Obama raised over $150 million in September – the average donation was under $100 and he added about 600,000 new donors. Craig may want to dismiss this as typical, but it is the new grassroots, ground up desire for real and sustained change.

    I am hoping for over 400 EVs, but the McStain smear campaign is tuning up to try to make the most ridiculous and despicable lies stick to Obama, facts be damned.

    I agree with Steve, and complained of Obama’s FISA capitulation on this site. We need more progressive pols, not the same corrupt wwnj jingo johnnys.

    ps – bush nationalized the banks, not Obama…

  7. Craig Says:

    Why would you assume that I would spin that as unimpressive?

  8. enkidu Says:

    Craig, to my mind your post and the link is trying to say the internet is a partisan wasteland of jabbering us vs themism. That the internet tsunami is just the usual japery, the awfulest angels of our worser nature (apologies for slight sarcasm here). However, I’d like to propose that the internet and blogs are something new, a change, indeed a sea change of immense proportions. Maybe, just maybe, Obama is nurturing a new wave of interest in government, in transparency, in participation, even argument if it serves to move our nation forward. The direction may be at issue (Rs want to move it too far to the right and Ds want to move it back towards the left) but by pulling together we can chart a middle course.

    Howard Dean was the right man for 2004 because he saw that the internet will change politics forever. From fundraising to transparency in government to making the beast smaller, faster and more effective. His 50 state strategy is a factor in making this election nation-wide. His internet fund raising innovations and networking are 21st century grassroots revolutions that have shown that politics and money can be people powered. Real world innovations that the Obama team have put into practice big time.

    If you are thinking the internet is too partisan, perhaps you shouldn’t be visiting Drudge. Ever. If you want to fill your head with partisan japery, then by all means, listen to rush, visit drudge and just ingest the koolaid. But it isn’t good for you, the nation or the world to only take in sugar water. The internet is full of real resources, real information (note – not conservapedia) real analysis and the truth. You just have to wander off the partisan path and accept that mistakes were made and it is time for a real and sustained change.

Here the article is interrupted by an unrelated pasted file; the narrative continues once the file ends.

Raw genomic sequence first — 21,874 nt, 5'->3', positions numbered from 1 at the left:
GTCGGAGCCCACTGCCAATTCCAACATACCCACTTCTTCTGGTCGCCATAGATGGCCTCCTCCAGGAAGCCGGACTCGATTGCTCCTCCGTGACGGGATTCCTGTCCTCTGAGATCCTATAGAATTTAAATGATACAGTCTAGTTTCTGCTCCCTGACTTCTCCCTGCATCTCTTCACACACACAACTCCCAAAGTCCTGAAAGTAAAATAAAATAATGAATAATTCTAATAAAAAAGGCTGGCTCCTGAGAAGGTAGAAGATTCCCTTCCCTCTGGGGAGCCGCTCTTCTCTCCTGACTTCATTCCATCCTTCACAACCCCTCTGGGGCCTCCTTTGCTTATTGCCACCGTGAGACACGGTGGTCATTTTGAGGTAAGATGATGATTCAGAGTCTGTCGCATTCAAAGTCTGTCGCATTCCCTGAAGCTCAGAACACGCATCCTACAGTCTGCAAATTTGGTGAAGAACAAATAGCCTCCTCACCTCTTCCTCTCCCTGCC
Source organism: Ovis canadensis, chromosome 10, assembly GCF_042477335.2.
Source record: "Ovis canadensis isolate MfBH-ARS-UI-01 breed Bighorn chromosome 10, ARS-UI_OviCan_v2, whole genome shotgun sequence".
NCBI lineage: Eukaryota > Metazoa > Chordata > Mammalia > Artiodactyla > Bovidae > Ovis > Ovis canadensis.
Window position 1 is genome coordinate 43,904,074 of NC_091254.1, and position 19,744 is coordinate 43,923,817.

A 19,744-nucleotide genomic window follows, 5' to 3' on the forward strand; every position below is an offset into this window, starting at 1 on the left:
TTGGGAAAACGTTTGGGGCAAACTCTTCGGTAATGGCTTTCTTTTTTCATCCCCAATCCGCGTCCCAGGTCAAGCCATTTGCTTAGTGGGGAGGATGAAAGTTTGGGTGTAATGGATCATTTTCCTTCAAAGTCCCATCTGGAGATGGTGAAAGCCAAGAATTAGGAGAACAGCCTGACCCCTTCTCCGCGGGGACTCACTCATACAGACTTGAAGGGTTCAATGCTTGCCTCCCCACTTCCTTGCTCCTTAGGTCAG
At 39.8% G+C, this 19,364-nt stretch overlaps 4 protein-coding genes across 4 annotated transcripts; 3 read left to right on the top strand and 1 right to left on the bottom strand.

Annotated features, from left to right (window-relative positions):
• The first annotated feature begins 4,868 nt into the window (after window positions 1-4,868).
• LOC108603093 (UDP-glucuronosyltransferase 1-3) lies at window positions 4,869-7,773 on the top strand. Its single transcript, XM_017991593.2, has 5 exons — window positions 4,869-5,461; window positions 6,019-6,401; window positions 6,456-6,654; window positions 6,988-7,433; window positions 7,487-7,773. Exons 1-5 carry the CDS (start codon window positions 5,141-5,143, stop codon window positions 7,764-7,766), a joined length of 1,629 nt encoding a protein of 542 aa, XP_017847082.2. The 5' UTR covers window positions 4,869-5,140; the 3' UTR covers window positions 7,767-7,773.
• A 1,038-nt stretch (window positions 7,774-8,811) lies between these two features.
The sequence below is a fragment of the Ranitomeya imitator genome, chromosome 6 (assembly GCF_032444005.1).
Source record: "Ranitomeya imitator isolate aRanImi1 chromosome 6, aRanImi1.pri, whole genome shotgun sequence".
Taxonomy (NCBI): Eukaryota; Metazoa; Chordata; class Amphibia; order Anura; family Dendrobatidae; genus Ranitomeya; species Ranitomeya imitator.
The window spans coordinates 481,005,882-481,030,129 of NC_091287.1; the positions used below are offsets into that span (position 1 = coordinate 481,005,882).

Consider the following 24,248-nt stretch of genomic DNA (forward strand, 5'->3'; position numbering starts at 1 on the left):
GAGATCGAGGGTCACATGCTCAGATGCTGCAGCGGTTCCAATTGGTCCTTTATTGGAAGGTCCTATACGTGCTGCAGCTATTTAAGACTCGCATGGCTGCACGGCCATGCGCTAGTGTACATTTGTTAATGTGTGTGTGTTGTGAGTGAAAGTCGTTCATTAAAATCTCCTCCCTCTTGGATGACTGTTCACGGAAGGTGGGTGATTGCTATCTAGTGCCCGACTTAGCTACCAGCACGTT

It is time to come together and chart a new course for our nation and our world. You can either help or hinder that change, but if you choose to hinder, know that there is a new generation of progressives who won’t meekly take death threats from your side, who won’t wilt at the first fusillade of lies, who won’t shrink from calling partisan bullshit what it is – bullshit.

    I am sure we’ll have plenty of bullshit from an Obama administration. Plenty to wrangle over and plenty of snarky humor that the Daily Show can use to sell its advertising slots. But the old ways are done. If Obama can’t deliver the change or at least make a good start to cleaning up the disastrous mess of the w years, then I will be looking to replace him in 4 years. After all, these guys are supposed to work for us. Its our responsibility to make sure we get our money’s worth. Or hand them a pink slip.

  9. Craig Says:

    My point is that the internet and its political bloggers have a great opportunity to provide meaningful input to the masses that is outside of the limited and measured doses that people previously got from traditional media sources. But much too often it has become just another venue for divisive, stilted, partisan information that just leads people farther away from each other. Look at Memeorandum. Stories come out (of varying levels of accuracy) that are negative towards one party or another, and conservative or progressive blogs line up under them depending on who is getting hurt in the story. Almost always, it is a blogger using the story as further evidence of “us good, them bad” without even critiquing the validity of the story’s facts in the first place. Such bloggers are more interested in sculpting evidence to fit a narrative than to assess the accuracy of the information. This leaves those truly seeking the full picture of an issue or story with few if any go-to sites to get a accurate view of what is truth in the political scene today, and no reliable way to know if the sources being looked at are one of those. It’s the cyber version of two people yelling at each other on a street corner. A lot of emotion and hyperbole, but light on all the facts.

    This is the wasted opportunity. If you can’t see that, I don’t know what else to say.